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High-Fat Diet Linked to Age-Related Eye Problem

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THE QUESTION: Past studies have shown that certain formulations of vitamins and minerals may retard the progression of age-related macular degeneration - a common disease in the elderly leading to blindness. Do dietary fats have any effect on the progression of AMD?

THIS STUDY involved 261 people, age 60 or older, with early or intermediate AMD in at least in one eye. After about five years, people with a high-fat diet were 2.9 times more likely to have developed advanced AMD than those with a low-fat diet. Vegetable fat was associated with greater risk than animal fat. A higher intake of fish and nuts, however, lowered the risk of advanced AMD.

WHO MAY BE AFFECTED BY THESE FINDINGS? People with signs of age- related macular degeneration such as blurred vision.

CAVEATS: The results are not based on a randomized trial. In addition, the participants' diets were self-reported.

BOTTOM LINE: People with signs of age-related macular degeneration may wish to consult their physician about the sources and amount of fat in their diet.

FIND THIS STUDY: December issue of the Archives of Ophthalmology; abstract online at

LEARN MORE ABOUT the role of nutrition in macular degeneration at amd. nutrition and maculardegen/armd_facts.htm.

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Pregnancy and return of cancer

THE QUESTION: Because pregnancy produces increased levels of hormones and such increases are associated with breast cancer, doctors often advise women who have survived breast cancer to avoid becoming pregnant. However, little research has been conducted to determine the validity of this advice. Does pregnancy increase the rate of breast cancer recurrence?

THIS STUDY involved 370 breast cancer survivors age 35 or younger. Of the 47 women who became pregnant in the 13 years after receiving chemotherapy, 23 percent had a recurrence of breast cancer, compared with 54 percent of those who did not become pregnant. The researchers said the lower rate of recurrence among those who became pregnant may have been due in part to their having better overall prognoses. For example, they were more likely than the others to have had early-stage cancer initially, to have had fewer lymph nodes involved, and to have been younger when they were diagnosed.

WHO MAY BE AFFECTED BY THESE FINDINGS? Breast cancer survivors who may wish to become pregnant.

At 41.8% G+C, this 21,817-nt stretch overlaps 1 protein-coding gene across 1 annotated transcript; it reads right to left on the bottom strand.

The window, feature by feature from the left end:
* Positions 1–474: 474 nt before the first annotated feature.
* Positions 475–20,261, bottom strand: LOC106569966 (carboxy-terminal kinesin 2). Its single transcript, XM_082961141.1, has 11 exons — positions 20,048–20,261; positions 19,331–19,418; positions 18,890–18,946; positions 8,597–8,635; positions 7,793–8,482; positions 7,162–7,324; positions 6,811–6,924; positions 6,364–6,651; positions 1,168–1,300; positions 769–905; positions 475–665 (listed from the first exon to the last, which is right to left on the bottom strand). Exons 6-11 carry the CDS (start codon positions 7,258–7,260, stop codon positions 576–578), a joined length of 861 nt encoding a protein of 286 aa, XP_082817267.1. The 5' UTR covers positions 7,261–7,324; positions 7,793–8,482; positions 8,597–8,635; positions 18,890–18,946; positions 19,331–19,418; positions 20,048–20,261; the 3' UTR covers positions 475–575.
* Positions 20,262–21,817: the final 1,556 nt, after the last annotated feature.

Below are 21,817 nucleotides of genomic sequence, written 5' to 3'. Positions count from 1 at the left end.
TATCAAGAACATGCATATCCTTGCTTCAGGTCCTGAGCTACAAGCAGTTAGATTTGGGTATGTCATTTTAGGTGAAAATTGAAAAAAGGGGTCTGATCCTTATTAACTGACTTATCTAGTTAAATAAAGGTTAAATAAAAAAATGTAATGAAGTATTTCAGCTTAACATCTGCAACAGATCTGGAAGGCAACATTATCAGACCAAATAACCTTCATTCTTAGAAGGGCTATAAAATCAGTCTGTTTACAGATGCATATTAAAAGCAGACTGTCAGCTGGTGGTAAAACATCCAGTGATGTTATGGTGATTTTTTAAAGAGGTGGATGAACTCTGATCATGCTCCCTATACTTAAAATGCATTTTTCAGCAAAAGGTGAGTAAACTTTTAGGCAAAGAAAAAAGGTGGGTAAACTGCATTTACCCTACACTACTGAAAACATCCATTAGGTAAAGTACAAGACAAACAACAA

CAVEATS: The results are not based on a randomized trial. The results need to be verified in more women.

BOTTOM LINE Breast cancer survivors planning to become pregnant may wish to consult their physician about their specific prognosis.

FIND THIS STUDY: Feb. 1 issue of Cancer; abstract online at

LEARN MORE ABOUT pregnancy and breast cancer at and

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New drug for cancer patients

THE QUESTION: Most people with metastatic colorectal cancer live barely more than a year after undergoing chemotherapy. Does the recently approved chemotherapy drug oxaliplatin (Eloxatin) increase survival compared with irinotecan (Camptosar), which is often used in combination with other drugs?

THIS STUDY randomly assigned 795 patients with advanced colorectal cancer to receive drug combinations that included oxaliplatin, irinotecan, or both. People in the oxaliplatin group lived about 19.5 months, compared with 15 months for those in the irinotecan group and 17.4 months for those who received both drugs. Those in the oxaliplatin group also had fewer serious chemotherapy- related side effects such as infections, diarrhea, and severe hair loss.

WHO MAY BE AFFECTED BY THESE FINDINGS? People with advanced colorectal cancer.

CAVEATS: Pharmacia and Sanofi-Synthelabo, the manufacturers of irinotecan and oxaliplatin, partially funded the study.

BOTTOM LINE: People with advanced colorectal cancer may wish to consult their physician about oxaliplatin.

FIND THIS STUDY: Dec. 9 issue of the early-release articles of the Journal of Clinical Oncology; abstract online at early_release.

LEARN MORE ABOUT treatments for advanced colorectal cancer at www.fda. gov/cder/drug/infopage/eloxatin/eloxatinqa.htm and

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(C) 2003 The Record, Bergen County, NJ. via ProQuest Information and Learning Company; All Rights Reserved

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